The pro-government newspaper "525" cites Khanlar Hajiev, the first Azerbaijani judge appointed to the European Court for Human Rights, as saying that the European Human Rights Convention and complementary protocols to it do not contain clauses regarding presidential elections. Therefore, the European Court will not consider complaints about the results of the presidential elections scheduled for 15 October.

In the article "Can a model of the Kosovo situation be applied to the Nagorno-Karabakh problem?" in the independent newspaper "Yeni Zaman," Zhale Sabirgizi writes that the OSCE Minsk Group co-chairmen are now suggesting using Kosovo as a model to solving the Nagorno-Karabakh conflict. Under this model, Nagorno-Karabakh would be declared an uncontrolled zone and international peacekeeping forces would be sent to the region. According to recent reports, Washington, which intends to solve the Nagorno-Karabakh problem as soon as possible, is seeking to take the procedure out of the Minsk Group's "monopoly" and to involve the UN and the OSCE in the negotiation processes in addition to internationalizing a solution to the problem. The United States has even conducted appropriate negations and reached agreement with the Minsk Group's other co-chairmen in connection with its plan. Washington wants to transfer the issue of Nagorno-Karabakh's status to competence of international organizations with the goal of stationing international peacekeeping forces in the region and thus placing Nagorno-Karabakh under the jurisdiction of the OSCE or the U.N. In this case, Azerbaijan would permanently lose all opportunities to interfere in the processes taking place in Nagorno-Karabakh.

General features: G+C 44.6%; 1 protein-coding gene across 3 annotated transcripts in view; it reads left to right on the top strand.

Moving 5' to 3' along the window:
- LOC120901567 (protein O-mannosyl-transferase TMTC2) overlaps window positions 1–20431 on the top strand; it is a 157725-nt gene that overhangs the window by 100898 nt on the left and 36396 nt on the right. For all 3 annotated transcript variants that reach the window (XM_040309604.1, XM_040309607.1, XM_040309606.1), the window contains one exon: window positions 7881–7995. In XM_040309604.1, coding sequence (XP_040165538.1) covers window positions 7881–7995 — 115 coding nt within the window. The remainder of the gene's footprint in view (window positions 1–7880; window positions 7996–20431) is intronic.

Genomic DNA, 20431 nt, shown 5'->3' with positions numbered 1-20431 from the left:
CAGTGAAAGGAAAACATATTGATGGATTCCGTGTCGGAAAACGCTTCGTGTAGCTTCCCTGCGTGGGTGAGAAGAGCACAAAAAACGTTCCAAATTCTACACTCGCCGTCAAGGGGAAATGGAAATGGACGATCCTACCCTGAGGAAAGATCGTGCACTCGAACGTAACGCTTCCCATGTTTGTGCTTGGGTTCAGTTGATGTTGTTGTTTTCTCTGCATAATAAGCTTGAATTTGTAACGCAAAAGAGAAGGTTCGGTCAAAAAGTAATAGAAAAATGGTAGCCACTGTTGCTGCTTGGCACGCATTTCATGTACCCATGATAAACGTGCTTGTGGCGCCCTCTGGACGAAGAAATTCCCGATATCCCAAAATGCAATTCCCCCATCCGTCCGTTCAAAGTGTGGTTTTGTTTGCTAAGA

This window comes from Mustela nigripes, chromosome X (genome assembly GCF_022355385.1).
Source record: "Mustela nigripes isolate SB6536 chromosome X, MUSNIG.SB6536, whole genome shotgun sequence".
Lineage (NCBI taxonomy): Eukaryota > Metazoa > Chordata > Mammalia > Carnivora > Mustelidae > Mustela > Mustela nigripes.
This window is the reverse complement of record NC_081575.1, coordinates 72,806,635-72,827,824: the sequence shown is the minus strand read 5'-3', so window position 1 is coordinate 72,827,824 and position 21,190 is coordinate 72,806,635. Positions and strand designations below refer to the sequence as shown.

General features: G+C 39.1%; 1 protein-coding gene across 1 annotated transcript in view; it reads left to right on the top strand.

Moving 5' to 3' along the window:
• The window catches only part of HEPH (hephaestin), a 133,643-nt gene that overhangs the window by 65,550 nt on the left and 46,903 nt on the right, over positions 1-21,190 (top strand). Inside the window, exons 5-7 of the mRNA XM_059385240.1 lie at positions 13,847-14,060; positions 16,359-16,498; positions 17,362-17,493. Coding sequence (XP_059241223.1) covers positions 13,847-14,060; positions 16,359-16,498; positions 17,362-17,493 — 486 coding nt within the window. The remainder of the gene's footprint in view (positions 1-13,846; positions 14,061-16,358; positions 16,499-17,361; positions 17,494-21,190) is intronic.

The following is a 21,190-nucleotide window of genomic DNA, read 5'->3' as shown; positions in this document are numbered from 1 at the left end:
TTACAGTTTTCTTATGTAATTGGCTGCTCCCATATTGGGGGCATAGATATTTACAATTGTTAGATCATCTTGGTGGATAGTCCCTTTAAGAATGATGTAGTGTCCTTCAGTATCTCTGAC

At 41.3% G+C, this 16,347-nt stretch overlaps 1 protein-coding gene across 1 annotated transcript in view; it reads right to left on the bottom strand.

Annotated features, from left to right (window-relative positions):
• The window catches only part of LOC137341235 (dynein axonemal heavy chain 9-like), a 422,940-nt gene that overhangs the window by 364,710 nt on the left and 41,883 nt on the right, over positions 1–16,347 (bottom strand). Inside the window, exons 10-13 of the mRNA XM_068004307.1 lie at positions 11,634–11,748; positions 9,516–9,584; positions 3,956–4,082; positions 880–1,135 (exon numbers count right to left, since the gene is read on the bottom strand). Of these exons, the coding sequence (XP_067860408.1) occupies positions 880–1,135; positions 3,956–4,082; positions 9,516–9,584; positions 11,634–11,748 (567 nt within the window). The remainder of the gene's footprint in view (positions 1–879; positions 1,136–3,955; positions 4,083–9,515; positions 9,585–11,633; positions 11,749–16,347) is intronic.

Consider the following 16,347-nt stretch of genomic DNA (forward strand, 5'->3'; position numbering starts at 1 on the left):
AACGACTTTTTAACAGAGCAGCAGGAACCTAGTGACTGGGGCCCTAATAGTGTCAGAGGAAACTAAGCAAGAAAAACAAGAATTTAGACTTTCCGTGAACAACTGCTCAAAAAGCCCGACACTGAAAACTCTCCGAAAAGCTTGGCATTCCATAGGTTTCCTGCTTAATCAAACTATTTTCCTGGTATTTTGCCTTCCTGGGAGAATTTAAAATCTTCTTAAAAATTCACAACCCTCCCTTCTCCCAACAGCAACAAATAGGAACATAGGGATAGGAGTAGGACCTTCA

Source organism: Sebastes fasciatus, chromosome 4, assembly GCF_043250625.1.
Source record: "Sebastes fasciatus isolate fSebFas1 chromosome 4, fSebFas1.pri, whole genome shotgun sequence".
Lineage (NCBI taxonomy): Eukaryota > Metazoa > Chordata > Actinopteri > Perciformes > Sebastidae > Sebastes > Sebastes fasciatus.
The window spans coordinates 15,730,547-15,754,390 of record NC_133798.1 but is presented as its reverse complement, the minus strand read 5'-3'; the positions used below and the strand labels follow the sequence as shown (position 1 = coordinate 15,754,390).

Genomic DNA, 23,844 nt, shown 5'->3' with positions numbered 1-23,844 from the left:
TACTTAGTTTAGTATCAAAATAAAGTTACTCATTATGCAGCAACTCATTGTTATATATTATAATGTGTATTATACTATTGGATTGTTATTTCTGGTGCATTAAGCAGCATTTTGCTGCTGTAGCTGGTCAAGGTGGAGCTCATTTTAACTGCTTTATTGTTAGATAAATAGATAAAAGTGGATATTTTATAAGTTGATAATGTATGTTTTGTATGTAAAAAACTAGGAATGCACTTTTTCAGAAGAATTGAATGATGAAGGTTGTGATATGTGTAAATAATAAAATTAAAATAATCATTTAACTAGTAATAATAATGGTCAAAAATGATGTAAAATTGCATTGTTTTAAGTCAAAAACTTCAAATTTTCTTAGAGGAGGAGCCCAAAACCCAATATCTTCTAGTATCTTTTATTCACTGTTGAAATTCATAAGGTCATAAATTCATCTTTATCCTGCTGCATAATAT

Farid, in an article entitled "A fund will be created to ensure bank savings" published in the independent newspaper "Uch Nogta" notes that despite results from a policy pursued by the National Bank during the last eight years, it was not able to achieve radical changes from bank deposit returns. Farid writes that the majority of banks, dissatisfied with the National Bank's policies, have ceased their activities or have been forced to merge with other banks. Although the government, along with the National Bank, has tried to take some effective measures, it could not come to a common solution. The author writes that there are many reasons for this, the first one being the enormous volume of lost savings, which amounts to one trillion manats or $2 billion. The number of citizens who lost their savings in banks is some 4 million. Farid points to the government's limited opportunities to return this money and adds that at present the government is making serious changes in legislation to get out of this tight spot and prevent similar disasters in the future.

(Compiled and translated by Etibar Rasulov)